It is far more likely that we see symbolic representations of the family’s hopes for those interred therein, along with a depiction of the Christian soul in an attitude of petitioning and glorifying prayer, thus prompting the viewer to do the same for those buried within.

Just as most of the nasty things written about Pius XII had their origin in a single vicious play, The Deputy, the claims made about the Priscilla fresco find their origin with a feminist named Joan Morris (who also promoted the loony fable about “Pope Joan”).  Writers have been running with both fables ever since, footnoting them as if they were true.

I also want here to bring the readers’ attention to some rocks on the plant Mars that were discovered and photographed by the rover Curiosity.

These rocks definitely prove that someone was there and left her Barbi doll (or perhaps Fulla doll) behind.

In fact, this photo proves that the Women’s Ordination Conference (WOC!) is really from Mars, not Venus, thus overturning decades of serious research about the differences of women and men!

“But Father! But Father!”, you are asking with good reason, “Why is that Barbi alone?  Where is the wymynpryst who was playing with it?  Your theory is ridiculous and you hate Vatican II.  Vatican II wanted women priests!”

This is easily explained.

The wymynpryst ran off at the approach of Curiosity!

She left the doll there and ran off because she was embarrassed to have been caught by male technology (you know, rovers… get it? “rovers“?…. have that long thing that sticks out).  Furthermore, she was about to be caught playing with a ghastly icon of the oppression of women!  It was more than she could bear, so she dropped her doll and skeedaddled.

We, however, have the definitive proof in that photo.  It is incontrovertible.

I only ask that you footnote this blog when you write your scholarly papers about this electrifying discovery, which is sure to be prompted by Google to the very top of all your search pages…. just like the fact that the fresco in the Catacombs of Priscilla prove that women were ordained.

We also know that there are iguanas on Mars.  But that is the stuff of another post.

About Fr. John Zuhlsdorf

Fr. Z is the guy who runs this blog. o{]:¬)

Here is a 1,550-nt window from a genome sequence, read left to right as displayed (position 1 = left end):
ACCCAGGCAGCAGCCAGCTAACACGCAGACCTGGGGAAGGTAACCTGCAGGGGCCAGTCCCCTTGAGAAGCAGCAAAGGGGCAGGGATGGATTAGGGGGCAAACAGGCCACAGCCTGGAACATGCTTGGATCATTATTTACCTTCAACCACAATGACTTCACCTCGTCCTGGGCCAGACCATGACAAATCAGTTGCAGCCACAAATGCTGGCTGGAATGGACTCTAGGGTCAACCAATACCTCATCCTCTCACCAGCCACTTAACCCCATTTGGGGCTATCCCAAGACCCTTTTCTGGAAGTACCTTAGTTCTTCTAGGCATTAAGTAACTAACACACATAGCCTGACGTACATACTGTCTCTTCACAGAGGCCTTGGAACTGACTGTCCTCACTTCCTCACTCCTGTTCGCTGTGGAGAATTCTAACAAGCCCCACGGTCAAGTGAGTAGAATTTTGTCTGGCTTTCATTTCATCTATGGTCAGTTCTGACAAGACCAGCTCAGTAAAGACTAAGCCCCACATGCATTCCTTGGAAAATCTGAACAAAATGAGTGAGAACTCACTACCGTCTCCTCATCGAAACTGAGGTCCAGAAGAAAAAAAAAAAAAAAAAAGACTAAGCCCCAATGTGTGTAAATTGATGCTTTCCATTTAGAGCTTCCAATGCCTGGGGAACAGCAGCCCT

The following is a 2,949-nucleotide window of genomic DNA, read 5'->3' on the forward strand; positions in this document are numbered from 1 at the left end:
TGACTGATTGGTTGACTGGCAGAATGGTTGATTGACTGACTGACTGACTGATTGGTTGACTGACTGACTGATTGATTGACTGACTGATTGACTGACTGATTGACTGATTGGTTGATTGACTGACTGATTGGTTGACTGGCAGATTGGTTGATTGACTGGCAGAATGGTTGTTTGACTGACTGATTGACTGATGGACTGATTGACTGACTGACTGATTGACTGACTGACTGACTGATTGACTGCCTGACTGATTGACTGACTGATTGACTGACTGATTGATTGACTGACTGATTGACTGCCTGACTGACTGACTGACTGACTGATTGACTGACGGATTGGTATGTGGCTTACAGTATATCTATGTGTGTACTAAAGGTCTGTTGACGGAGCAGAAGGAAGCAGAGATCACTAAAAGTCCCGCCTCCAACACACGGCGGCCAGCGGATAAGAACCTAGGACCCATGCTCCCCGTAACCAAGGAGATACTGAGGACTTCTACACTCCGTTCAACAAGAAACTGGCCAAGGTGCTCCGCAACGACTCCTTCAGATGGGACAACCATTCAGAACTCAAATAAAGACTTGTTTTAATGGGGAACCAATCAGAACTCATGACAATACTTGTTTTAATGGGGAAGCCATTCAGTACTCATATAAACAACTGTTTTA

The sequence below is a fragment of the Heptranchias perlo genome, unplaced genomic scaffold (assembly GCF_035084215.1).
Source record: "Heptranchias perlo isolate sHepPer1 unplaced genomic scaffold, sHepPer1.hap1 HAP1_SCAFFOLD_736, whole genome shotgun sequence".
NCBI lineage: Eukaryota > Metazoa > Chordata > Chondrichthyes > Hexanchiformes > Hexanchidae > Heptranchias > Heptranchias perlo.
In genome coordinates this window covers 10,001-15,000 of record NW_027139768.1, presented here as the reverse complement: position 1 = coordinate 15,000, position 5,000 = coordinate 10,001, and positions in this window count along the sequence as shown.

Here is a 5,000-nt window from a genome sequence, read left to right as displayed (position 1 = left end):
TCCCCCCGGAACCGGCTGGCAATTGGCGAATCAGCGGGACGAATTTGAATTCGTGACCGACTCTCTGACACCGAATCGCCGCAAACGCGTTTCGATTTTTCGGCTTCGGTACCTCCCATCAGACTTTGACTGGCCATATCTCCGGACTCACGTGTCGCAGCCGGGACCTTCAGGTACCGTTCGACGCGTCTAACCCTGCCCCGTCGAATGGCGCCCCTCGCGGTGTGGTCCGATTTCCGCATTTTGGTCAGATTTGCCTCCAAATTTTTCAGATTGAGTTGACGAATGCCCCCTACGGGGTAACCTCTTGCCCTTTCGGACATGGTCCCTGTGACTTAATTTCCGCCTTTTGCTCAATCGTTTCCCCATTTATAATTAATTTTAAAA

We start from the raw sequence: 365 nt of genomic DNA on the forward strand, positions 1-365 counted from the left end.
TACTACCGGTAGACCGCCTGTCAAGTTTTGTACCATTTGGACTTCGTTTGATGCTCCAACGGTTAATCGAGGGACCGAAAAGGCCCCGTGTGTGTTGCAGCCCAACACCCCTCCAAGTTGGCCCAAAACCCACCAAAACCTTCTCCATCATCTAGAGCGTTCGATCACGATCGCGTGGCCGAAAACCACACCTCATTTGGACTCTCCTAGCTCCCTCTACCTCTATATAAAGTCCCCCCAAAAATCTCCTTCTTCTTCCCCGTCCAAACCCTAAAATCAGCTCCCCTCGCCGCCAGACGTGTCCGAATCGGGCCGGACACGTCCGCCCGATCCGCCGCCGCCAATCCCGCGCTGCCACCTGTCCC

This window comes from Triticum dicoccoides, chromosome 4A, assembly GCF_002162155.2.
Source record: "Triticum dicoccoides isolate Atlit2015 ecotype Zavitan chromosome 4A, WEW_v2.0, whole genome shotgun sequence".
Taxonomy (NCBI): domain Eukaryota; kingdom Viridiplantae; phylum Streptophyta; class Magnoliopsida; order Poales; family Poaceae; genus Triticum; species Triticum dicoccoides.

This entry was posted in "But Father! But Father!", Lighter fare, Magisterium of Nuns, Our Catholic Identity, The Drill, You must be joking! and tagged , , , , . Bookmark the permalink.


  1. Dr. Edward Peters says:

    I was with you till the iguana part. So, what’s up with that, again?

    [Try to keep up, Ed. We can’t hold up the whole blog just for you. o{]:¬) ]

  2. pmullane says:

    ‘Ordination Tambourine Barbie’?

    Fr. Z's Gold Star Award

  3. Unwilling says:

    Not proof. Not even evidence.

    The Bible begins with the letter, beth. Beth.le.hem (house-for-bread) is where Christianity was born of a woman. Women make bread. The Church is a house.

    How can you argue with that?!

  4. pseudomodo says:

    This is not the ORANS position!

    What is even MORE obvious to me is that these frescos actually depict the beginnings of an obscure sect that exists even today – the CAMB* people….

    * Come At Me, Bro!

    Google it – it’s TRUE!

  5. Supertradmum says:

    That a woman was the artistic metaphor for the soul, as you, Father, rightly note, is older than the New Testament. Anima or Psyche was picked up by Christians as an emphasis on life eternal.

    Of course, those who want womenpriests are ignoring the final say, which has been around for a long time now http://goo.gl/XAEuKW

    As to iguanas, I shall wait for the longer scientific article, from you, Father Z.

  6. The Masked Chicken says:

    I sent in my e-mail to Fr Z., not because of the womenpriest thingy, of which I was unaware, but because Google went inside with its mapping technology, so that you can walk all through the catacombs. That’s the closest I’ll ever get to Rome, sigh. Here is the link to the Google map:


    The Chicken

  7. rtjl says:

    I read a piece this morning in which an archaeologist suggested that the central figure was probably a depiction of a deceased woman praying in the orans position which would have been common enough, the painting to the left was probably a depiction of the woman on her wedding day and the painting to the right was probably a depiction of the woman on a birthing stool. In other words these are probably simply the depictions of key moments in the life of a particular deceased woman.

    Notice the hesitancy of a professional archaeologist who is only willing to interpret these images within a degree of probabiliy – in contrast to feminists who are certain that this is proof of women priests. Proof of women priests is almost certainly the one thing this isn’t.

  8. NBW says:

    Perhaps they can send members of WOC to Mars to investigate. ;)

  9. Lori Pieper says:

    I think I recall reading an interpretation (in an art book?) of the three-part scene that saw it as a depiction of the Christmas story: the central figure with the Jewish shawl is one of the prophets foretelling the birth of Christ. On the right is Mary with the Child Jesus; on the other side, the three Magi – the little round thingie they are holding up could be a little casket with the gifts. This made sense to me.